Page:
Thoughts & Ideas

Creating a Digital Background

I posted this image a long time ago on Smugmug, along with the instructions on how to create something very similar, but I never actually blogged about it. So, I thought I'd share it with you today.

First off, what is a digital background? A digital background is an image that is suitable for placing behind the subjects in an image; thus replacing the original background. The original background might be a green-screen, other studio backdrop, or some other scene entirely.

Digital backgrounds should be made to complement the subject, and not to draw attention to the background, so realism is important. The background also should be fairly blurry -- a little detail is okay, but sharp edges will quickly draw the viewer's eye away from the subject. Lighting also needs to be considered -- think about how the light is hitting your subject, and then duplicate the lighting on the background. Any mismatch between the background lighting and the subject's lighting will cause a disparity in the image that the viewer will definitely notice (even if they can't say why).

The difficulty with digital backgrounds is that you will need to cut out your subject from the original image -- so solid colored backgrounds work best for this. Photoshop has some excellent tools for extracting the subjects from the background, and with practice you can get the cut-out down to a few minutes.

How to create in Photoshop

You can create a very similar effect in Photoshop (or similarly capable editor) by following these steps:
  • Create a new layer of the desired size (you'll want one large enough for most of your images)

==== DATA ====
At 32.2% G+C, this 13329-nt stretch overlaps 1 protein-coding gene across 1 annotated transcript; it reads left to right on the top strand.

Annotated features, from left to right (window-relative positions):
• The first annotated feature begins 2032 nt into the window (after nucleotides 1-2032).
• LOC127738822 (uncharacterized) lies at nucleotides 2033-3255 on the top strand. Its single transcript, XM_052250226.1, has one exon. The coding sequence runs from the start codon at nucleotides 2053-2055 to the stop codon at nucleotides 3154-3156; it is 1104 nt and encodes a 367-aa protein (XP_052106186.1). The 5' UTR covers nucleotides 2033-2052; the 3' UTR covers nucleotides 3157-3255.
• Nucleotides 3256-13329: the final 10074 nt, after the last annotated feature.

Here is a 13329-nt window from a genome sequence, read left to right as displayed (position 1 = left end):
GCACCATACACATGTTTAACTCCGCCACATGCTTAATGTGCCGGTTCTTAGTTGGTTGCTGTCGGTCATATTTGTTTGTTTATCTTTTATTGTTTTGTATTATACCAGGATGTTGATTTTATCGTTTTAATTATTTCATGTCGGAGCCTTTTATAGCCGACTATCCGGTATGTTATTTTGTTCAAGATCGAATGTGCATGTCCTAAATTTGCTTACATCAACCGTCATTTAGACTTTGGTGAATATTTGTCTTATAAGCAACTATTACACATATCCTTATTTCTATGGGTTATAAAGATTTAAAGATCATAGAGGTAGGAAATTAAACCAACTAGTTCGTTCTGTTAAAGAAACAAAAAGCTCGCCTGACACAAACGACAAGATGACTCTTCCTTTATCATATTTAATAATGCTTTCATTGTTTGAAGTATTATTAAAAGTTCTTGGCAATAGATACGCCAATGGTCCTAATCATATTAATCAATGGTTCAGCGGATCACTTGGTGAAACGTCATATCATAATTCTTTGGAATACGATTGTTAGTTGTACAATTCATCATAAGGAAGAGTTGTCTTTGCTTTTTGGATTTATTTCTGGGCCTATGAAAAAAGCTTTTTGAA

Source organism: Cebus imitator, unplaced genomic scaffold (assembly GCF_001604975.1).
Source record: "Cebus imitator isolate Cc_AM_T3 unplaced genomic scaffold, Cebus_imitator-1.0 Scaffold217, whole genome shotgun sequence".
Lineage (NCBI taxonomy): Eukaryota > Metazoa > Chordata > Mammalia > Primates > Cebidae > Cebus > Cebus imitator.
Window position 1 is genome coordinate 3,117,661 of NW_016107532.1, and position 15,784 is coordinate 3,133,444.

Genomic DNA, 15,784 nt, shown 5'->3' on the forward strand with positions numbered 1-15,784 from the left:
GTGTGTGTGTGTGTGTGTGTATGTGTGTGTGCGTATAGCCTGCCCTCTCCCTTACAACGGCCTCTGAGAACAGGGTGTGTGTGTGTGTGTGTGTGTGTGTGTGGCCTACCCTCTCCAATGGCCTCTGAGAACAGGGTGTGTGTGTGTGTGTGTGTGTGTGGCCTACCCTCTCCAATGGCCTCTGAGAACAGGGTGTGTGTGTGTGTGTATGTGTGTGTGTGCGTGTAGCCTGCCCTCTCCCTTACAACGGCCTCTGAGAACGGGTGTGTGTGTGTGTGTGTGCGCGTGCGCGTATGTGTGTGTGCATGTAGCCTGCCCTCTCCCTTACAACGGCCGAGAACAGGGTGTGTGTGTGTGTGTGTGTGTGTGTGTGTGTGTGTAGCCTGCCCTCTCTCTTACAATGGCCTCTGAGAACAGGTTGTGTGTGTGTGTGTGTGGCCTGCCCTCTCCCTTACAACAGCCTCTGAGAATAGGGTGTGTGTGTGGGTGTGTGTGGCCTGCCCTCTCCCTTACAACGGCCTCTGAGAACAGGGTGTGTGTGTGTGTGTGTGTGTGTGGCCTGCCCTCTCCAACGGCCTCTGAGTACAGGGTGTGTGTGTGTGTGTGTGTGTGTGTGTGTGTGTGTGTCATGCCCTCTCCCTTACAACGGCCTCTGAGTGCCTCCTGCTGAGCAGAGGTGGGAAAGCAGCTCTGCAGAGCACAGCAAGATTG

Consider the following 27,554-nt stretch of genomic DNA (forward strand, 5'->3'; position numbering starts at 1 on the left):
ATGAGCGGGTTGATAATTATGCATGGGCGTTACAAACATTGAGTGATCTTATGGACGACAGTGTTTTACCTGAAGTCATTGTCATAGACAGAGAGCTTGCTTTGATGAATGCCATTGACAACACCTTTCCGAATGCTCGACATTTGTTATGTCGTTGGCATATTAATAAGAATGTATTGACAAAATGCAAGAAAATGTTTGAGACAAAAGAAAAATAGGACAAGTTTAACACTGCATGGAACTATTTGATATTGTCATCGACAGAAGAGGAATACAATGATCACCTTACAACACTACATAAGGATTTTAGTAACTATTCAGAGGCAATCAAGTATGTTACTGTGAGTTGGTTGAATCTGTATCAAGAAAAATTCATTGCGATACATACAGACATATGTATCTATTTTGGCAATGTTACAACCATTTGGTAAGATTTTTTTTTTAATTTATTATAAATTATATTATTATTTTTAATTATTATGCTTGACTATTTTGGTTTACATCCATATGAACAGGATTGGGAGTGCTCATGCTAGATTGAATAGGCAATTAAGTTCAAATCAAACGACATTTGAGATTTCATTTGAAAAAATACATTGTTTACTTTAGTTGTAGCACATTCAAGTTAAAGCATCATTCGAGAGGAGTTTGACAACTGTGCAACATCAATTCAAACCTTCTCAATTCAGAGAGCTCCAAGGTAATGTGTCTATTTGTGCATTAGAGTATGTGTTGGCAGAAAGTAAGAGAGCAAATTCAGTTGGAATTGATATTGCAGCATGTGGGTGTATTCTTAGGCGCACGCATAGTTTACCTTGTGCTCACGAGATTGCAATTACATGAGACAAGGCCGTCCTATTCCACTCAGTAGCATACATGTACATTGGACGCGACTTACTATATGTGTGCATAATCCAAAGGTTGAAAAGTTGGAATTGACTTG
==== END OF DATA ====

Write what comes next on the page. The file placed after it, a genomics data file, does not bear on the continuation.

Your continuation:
• Render clouds on the layer; you'll end up with a black & white cloud layer.
  • Add a Gradient adjustment layer, selecting a darker brown to brighter brown. Keep the colors fairly close together so things keep their blurry look.
  • On the cloud layer, warp it several directions so that it isn't quite as obvious that this is only the cloud plugin...
  • Create a group and add both the adjustment layer and cloud layer to the group. Make sure the Gradient adjustment layer is on top of the cloud layer.
  • Duplicate the group.
  • Inside the second group, rotate the cloud layer and warp or resize to your heart's content.
  • Modify the second group's blend mode from "Pass Through" to "Luminosity".
  • Alter the gradient adjustment layer in the second group to a different gradient until you achieve an effect you like. You may also wish to try different blend modes.
  • At this point you have a flat background; now it is time to add some lights.
  • Create a new layer and make a circle selection in the area where your main light will point.
  • Fill the selection with white and de-select.
  • Next, apply a 250 gaussian blur.
  • And, repeat the blur.
  • Change the blend mode to "Overlay" and fiddle with the opacity until you achieve a pleasing effect.
  • If you desire the vignette, follow these steps:
    • Create a new layer
    • Create an oval selection that fills the image, and then invert the selection.
    • Fill the selection with black
    • De-select all.
    • Apply a 250 Gaussian blur
    • Adjust the opacity to suit.
  • If you desire simulated noise, follow these steps:
    • Create a new layer
    • Fill with black
    • Set blend mode to Screen or Linear Dodge
    • Add about 9% monochromatic uniform noise.
    • Apply a Gaussian blur of 1.4
    • Adjust opacity to suit.
  • If you want to adjust colors after the fact, add a "Photo Filter" adjustment layer. You can either select specific "filters" (like the Warming filter), or apply color filters.
The image above is available for free under the Creative Commons License (share alike). Attribution is appreciated but not required. Commercial use permitted.

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